Those who want to stop smoking go through different phases. These phases can vary from person to person, but they are generally the same for anyone who stops smoking. For this reason, it is important that you familiarise yourself with the different phases in advance if you really want to go through the stop smoking process. In this way you can prepare yourself mentally for what is to come – and approach the matter with more willpower.
Phase 1: Looking Towards the Habit
The first phase is when you’re still an active smoker: you keep thinking about finally quitting – but you just couldn’t make up your mind. In this phase it is important to become aware of what you actually want and what your reasons are for stopping smoking.
Only when you have reached the second phase does the actual process begin. But in the beginning there is the will. If you have this and are firmly convinced that you want to stop, then it can start!
Phase 2: Becoming Aware of Smoking as an Addiction
Smokers usually do it out of habit. Surely you started at some point and didn’t really notice how the cigarette slowly became an addiction. You certainly know that smoking is unhealthy, but so far you have not actively done anything about it.
Nowadays, everyone knows that cigarette smoking can cause illnesses such as – lung damage – cancer – heating problems – the infamous smoker’s leg – but have you really thought about these consequences? Take a look at the unappetizing pictures on the cigarette packs and find out about the consequences of regular cigarette consumption in order to consolidate your desire to quit.
This is one of the most important phases when you become really clear about smoking. As long as you minimise the dangers and consequences, it is almost impossible to quit in the long run. Therefore you have to work on a real insight and make sure that a rethinking takes place. This can be a long thinking process, but it is absolutely worth it.
Phase 3: Stop - Finally the Decision is Made!
When you reach this phase, you have finally found the will and motivation to stop smoking in the future. The most important thing is that you yourself are convinced of this and that you don’t just talk yourself into stopping – otherwise you won’t be able to hold out much longer.
The stop of smoking begins first of all in your head – only then can you start to keep your fingers off your cigarette step by step. In this phase you will ask yourself many questions that worry you.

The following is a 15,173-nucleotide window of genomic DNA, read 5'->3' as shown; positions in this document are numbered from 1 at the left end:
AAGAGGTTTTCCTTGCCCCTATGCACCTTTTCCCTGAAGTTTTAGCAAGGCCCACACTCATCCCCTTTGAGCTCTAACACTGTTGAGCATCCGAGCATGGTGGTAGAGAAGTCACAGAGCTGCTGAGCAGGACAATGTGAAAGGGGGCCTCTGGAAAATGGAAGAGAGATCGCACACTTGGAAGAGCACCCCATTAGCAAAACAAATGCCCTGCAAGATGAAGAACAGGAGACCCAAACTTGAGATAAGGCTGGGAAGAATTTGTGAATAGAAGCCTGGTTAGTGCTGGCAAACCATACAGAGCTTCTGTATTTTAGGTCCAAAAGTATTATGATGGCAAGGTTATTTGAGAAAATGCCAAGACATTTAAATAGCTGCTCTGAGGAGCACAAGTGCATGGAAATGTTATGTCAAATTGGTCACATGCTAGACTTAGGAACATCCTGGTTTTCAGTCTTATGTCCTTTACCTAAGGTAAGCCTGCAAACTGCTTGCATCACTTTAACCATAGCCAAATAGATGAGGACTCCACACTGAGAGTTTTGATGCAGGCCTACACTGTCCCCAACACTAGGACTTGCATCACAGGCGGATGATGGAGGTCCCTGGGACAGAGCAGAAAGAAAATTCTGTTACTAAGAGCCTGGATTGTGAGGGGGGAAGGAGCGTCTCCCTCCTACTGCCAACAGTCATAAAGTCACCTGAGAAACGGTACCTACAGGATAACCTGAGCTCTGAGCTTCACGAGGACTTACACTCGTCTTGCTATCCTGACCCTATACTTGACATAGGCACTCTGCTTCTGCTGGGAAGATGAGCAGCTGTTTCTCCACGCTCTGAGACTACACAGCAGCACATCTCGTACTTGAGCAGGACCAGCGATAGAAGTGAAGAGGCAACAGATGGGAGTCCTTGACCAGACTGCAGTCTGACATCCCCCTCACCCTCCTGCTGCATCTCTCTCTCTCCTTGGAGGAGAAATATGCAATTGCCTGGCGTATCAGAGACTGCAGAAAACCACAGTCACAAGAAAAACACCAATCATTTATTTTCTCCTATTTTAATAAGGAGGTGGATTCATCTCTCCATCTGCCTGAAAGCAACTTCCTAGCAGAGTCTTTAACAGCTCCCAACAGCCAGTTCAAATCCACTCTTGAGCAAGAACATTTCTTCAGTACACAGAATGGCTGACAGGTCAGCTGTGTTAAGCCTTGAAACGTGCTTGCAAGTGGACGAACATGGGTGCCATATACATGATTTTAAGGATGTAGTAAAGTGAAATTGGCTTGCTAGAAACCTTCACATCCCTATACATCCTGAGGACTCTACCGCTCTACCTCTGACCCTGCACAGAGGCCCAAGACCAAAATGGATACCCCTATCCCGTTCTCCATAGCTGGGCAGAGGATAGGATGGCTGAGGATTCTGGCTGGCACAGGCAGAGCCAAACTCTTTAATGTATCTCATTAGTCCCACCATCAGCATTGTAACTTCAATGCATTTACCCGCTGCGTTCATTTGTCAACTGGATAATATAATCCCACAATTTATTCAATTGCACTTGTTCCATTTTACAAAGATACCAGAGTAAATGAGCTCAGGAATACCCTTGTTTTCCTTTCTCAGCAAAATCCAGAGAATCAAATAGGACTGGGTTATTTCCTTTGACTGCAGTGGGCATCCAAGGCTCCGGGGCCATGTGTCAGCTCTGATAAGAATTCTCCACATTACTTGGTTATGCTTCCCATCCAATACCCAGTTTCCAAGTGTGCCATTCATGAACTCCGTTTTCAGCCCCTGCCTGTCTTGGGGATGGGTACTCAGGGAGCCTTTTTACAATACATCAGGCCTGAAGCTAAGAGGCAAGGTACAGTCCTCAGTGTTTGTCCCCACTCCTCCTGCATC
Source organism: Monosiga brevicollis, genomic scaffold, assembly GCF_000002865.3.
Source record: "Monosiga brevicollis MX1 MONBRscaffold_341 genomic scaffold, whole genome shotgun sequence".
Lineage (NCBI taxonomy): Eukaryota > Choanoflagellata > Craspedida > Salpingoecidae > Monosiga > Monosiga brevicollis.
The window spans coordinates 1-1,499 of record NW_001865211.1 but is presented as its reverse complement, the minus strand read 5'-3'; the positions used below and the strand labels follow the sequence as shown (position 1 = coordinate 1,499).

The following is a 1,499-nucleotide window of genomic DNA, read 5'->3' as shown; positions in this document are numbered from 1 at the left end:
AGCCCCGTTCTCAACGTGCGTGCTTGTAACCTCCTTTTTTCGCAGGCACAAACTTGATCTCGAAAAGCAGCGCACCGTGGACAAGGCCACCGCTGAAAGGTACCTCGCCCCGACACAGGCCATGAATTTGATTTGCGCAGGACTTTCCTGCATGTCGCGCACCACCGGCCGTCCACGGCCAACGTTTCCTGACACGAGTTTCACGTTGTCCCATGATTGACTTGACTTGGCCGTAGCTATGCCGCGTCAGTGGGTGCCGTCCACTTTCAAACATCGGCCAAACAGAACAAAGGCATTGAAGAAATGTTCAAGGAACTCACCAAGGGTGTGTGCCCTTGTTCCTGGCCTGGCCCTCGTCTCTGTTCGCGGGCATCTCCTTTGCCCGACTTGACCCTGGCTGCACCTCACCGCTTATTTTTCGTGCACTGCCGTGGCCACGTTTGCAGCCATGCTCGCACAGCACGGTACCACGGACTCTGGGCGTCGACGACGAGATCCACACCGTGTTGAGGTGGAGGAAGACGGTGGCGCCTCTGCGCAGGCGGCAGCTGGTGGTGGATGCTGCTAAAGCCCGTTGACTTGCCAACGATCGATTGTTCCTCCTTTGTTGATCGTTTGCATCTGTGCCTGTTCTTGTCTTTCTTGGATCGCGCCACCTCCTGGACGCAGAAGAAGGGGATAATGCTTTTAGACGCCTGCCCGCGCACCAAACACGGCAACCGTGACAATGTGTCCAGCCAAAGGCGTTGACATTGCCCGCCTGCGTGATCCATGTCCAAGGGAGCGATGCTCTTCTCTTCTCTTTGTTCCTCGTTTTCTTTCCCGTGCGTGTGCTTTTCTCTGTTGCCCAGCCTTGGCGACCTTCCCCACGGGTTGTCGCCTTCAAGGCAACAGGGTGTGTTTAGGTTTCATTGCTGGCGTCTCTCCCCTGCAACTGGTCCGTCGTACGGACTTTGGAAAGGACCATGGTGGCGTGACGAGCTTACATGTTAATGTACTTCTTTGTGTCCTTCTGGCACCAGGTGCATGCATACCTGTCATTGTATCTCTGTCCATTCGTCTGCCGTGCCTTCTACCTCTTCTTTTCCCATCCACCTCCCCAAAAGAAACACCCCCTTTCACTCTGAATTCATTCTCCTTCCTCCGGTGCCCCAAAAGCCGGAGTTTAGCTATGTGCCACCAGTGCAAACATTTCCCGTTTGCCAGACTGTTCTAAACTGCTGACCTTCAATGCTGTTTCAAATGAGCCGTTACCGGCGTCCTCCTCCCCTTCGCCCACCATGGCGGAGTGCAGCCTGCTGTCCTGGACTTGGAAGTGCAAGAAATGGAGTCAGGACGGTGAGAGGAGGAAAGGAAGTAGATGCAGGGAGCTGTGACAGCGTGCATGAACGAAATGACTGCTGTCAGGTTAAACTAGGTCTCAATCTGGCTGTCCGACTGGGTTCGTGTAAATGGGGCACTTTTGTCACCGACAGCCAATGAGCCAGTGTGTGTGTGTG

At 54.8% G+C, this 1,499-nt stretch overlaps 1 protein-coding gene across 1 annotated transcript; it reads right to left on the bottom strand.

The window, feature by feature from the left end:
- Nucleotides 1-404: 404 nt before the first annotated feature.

You ask yourself how strong the withdrawal symptoms can be and fear the restrictions and effects in everyday life. You may also be afraid that your performance and resilience will decrease. But here it is important to put a stop to worries and always tell yourself: Fears are completely unfounded and irrational – because once you have stopped, you will certainly feel better. At this stage it might help you to talk to a non-smoker who has also quit successfully. He will certainly tell you that he does not regret stopping smoking.
Phase 4: Bye Bye Cigarette - the Cigarette is Not Touched Any More
With the fourth phase you have reached the step where you also keep your fingers off the cigarette in practice. Here it is important not only to smoke less step by step, because this will certainly not work – instead you should make a radical cut. It is hard to avoid that you have to cancel certain rituals immediately.
Have you always taken a smoking break with your colleague at certain times of the day? Or have you always smoked a cigarette after every meal or coffee? From now on these habits no longer exist.
The radical nicotine withdrawal naturally causes stress inside your body. It is important to immediately impose other rituals on yourself that you get used to. This can be a morning cup of tea, chewing gum or taking a walk in the fresh air.
Furthermore, you should remove all smoking utensils from your home and immediate surroundings so that you are not confronted with them at all. Make yourself clear: withdrawal only works 100% – or not at all.
Expect physical withdrawal symptoms to appear in this phase, which may vary from person to person. Surely you will feel a strong desire for the cigarette at first – but you should counteract this immediately with another activity!
Phase 5: Your New Everyday Life has Begun
After a few weeks, when you get used to not picking up your cigarette, it’s time to stabilize your new posture. Because it’s often not easy to hold out – especially when there are a lot of smokers in your circle of acquaintances. This phase is by far the most difficult, because you will always find yourself in situations where you want nothing more than a cigarette.
If you threaten to give in, it can be helpful to get professional help – most people who want to quit smoking do so, by the way. If you feel stressed, find a new way to get rid of it, such as through sport.
Phase 6: Being a Non-Smoker - with Pride and Willpower
Finally you’ve done it: The last cigarette is many months behind you and your craving has subsided in the meantime. You feel mentally and physically much stronger than before and don’t really feel that you were once addicted to nicotine. Now you can be rightly proud of yourself – but you should always keep in mind that a relapse can happen at any time.
So keep on working to make it clear to yourself why you are a non-smoker and what you are doing your body good for: it is now experiencing a real regeneration and detoxification. Then you can be sure not to need the cigarette in the future.
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